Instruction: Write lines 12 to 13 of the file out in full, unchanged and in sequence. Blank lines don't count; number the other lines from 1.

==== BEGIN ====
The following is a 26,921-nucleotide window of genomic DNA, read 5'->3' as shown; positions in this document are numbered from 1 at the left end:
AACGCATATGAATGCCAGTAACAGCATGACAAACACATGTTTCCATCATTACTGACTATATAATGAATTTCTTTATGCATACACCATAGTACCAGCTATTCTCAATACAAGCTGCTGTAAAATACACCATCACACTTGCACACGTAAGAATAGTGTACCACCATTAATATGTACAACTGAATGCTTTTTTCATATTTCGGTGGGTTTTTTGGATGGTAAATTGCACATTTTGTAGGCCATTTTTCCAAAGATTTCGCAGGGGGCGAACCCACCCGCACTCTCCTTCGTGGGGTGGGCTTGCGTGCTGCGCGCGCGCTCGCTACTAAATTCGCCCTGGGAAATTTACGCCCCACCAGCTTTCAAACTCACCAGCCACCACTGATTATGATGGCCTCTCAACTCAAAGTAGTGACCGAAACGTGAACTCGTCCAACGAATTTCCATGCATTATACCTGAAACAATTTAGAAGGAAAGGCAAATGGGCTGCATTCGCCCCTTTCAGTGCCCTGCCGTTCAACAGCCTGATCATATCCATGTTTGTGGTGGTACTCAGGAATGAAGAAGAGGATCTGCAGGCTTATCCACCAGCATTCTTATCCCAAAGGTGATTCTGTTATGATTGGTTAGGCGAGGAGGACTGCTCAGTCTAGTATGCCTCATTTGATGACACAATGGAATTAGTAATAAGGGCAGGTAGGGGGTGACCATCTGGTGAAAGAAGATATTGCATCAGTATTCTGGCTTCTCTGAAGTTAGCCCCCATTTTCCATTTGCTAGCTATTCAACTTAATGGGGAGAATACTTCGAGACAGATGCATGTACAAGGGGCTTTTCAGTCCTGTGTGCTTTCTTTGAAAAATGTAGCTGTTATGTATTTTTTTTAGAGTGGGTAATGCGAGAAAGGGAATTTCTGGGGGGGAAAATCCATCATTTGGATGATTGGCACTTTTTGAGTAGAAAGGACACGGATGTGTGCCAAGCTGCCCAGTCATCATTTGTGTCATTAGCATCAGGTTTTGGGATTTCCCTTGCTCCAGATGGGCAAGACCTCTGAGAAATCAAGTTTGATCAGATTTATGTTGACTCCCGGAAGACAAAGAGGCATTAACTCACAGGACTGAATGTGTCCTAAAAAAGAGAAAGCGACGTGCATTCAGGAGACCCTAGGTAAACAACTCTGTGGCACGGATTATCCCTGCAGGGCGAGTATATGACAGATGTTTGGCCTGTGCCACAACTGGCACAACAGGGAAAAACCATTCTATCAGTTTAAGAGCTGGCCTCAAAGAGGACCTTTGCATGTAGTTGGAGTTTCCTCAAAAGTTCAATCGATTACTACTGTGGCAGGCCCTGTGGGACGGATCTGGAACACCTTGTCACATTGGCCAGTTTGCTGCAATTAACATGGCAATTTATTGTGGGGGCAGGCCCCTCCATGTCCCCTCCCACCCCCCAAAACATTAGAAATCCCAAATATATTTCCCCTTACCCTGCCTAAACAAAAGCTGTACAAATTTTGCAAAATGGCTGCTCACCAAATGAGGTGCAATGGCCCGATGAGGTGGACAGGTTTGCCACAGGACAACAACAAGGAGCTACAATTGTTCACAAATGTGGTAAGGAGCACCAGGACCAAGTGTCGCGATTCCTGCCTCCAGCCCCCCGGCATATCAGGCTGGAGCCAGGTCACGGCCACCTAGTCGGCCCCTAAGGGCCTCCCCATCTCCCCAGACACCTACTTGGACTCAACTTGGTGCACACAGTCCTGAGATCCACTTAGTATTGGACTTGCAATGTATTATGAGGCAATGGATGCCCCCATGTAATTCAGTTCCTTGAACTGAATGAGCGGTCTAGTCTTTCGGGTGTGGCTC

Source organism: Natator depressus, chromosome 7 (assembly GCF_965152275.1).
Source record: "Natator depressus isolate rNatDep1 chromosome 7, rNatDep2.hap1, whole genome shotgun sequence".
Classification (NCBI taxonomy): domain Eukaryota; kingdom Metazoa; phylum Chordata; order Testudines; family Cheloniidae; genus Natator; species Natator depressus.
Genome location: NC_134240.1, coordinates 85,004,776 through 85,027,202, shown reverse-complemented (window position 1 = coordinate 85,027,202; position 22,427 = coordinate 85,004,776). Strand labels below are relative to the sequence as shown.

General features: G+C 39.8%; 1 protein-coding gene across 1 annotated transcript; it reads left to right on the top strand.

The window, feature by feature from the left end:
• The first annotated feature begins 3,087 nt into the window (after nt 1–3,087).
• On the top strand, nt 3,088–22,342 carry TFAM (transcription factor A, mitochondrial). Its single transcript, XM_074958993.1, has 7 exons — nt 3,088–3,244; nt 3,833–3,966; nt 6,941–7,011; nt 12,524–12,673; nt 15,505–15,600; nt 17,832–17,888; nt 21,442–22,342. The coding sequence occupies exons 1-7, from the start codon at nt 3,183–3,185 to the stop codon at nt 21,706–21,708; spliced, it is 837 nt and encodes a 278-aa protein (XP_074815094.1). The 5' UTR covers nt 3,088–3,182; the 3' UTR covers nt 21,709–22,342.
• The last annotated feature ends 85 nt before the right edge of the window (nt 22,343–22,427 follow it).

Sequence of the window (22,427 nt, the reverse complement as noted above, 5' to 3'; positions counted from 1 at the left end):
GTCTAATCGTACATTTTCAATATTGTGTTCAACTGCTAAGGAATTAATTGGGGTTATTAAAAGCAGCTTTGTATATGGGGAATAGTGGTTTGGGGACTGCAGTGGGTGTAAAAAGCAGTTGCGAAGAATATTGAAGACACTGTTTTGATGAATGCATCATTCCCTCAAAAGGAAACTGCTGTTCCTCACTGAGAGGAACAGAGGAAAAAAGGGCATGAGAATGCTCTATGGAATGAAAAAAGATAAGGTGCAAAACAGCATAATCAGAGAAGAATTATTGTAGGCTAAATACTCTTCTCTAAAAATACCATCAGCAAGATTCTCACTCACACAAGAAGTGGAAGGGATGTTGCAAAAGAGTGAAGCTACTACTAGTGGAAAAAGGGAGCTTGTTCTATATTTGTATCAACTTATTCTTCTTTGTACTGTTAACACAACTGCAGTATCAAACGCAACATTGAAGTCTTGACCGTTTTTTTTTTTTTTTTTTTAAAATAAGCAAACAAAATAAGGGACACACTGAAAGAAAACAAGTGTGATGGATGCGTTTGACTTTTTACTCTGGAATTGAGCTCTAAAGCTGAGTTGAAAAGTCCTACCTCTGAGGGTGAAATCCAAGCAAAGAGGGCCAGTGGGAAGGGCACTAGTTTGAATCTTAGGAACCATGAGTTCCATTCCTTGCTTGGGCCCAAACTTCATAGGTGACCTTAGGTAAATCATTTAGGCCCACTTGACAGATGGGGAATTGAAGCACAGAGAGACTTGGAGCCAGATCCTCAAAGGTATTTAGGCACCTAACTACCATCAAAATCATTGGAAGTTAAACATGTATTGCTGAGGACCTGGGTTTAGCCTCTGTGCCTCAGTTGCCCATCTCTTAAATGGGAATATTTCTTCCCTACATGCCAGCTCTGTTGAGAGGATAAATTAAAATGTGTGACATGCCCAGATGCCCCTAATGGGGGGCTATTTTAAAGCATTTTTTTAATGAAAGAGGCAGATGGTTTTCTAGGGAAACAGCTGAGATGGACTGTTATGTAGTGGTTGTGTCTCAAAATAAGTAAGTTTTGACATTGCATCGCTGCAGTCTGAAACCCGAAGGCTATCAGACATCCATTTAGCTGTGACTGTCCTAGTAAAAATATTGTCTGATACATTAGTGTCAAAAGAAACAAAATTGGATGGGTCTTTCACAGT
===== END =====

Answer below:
Sequence of the window (22,427 nt, the reverse complement as noted above, 5' to 3'; positions counted from 1 at the left end):
GTCTAATCGTACATTTTCAATATTGTGTTCAACTGCTAAGGAATTAATTGGGGTTATTAAAAGCAGCTTTGTATATGGGGAATAGTGGTTTGGGGACTGCAGTGGGTGTAAAAAGCAGTTGCGAAGAATATTGAAGACACTGTTTTGATGAATGCATCATTCCCTCAAAAGGAAACTGCTGTTCCTCACTGAGAGGAACAGAGGAAAAAAGGGCATGAGAATGCTCTATGGAATGAAAAAAGATAAGGTGCAAAACAGCATAATCAGAGAAGAATTATTGTAGGCTAAATACTCTTCTCTAAAAATACCATCAGCAAGATTCTCACTCACACAAGAAGTGGAAGGGATGTTGCAAAAGAGTGAAGCTACTACTAGTGGAAAAAGGGAGCTTGTTCTATATTTGTATCAACTTATTCTTCTTTGTACTGTTAACACAACTGCAGTATCAAACGCAACATTGAAGTCTTGACCGTTTTTTTTTTTTTTTTTTTAAAATAAGCAAACAAAATAAGGGACACACTGAAAGAAAACAAGTGTGATGGATGCGTTTGACTTTTTACTCTGGAATTGAGCTCTAAAGCTGAGTTGAAAAGTCCTACCTCTGAGGGTGAAATCCAAGCAAAGAGGGCCAGTGGGAAGGGCACTAGTTTGAATCTTAGGAACCATGAGTTCCATTCCTTGCTTGGGCCCAAACTTCATAGGTGACCTTAGGTAAATCATTTAGGCCCACTTGACAGATGGGGAATTGAAGCACAGAGAGACTTGGAGCCAGATCCTCAAAGGTATTTAGGCACCTAACTACCATCAAAATCATTGGAAGTTAAACATGTATTGCTGAGGACCTGGGTTTAGCCTCTGTGCCTCAGTTGCCCATCTCTTAAATGGGAATATTTCTTCCCTACATGCCAGCTCTGTTGAGAGGATAAATTAAAATGTGTGACATGCCCAGATGCCCCTAATGGGGGGCTATTTTAAAGCATTTTTTTAATGAAAGAGGCAGATGGTTTTCTAGGGAAACAGCTGAGATGGACTGTTATGTAGTGGTTGTGTCTCAAAATAAGTAAGTTTTGACATTGCATCGCTGCAGTCTGAAACCCGAAGGCTATCAGACATCCATTTAGCTGTGACTGTCCTAGTAAAAATATTGTCTGATACATTAGTGTCAAAAGAAACAAAATTGGATGGGTCTTTCACAGT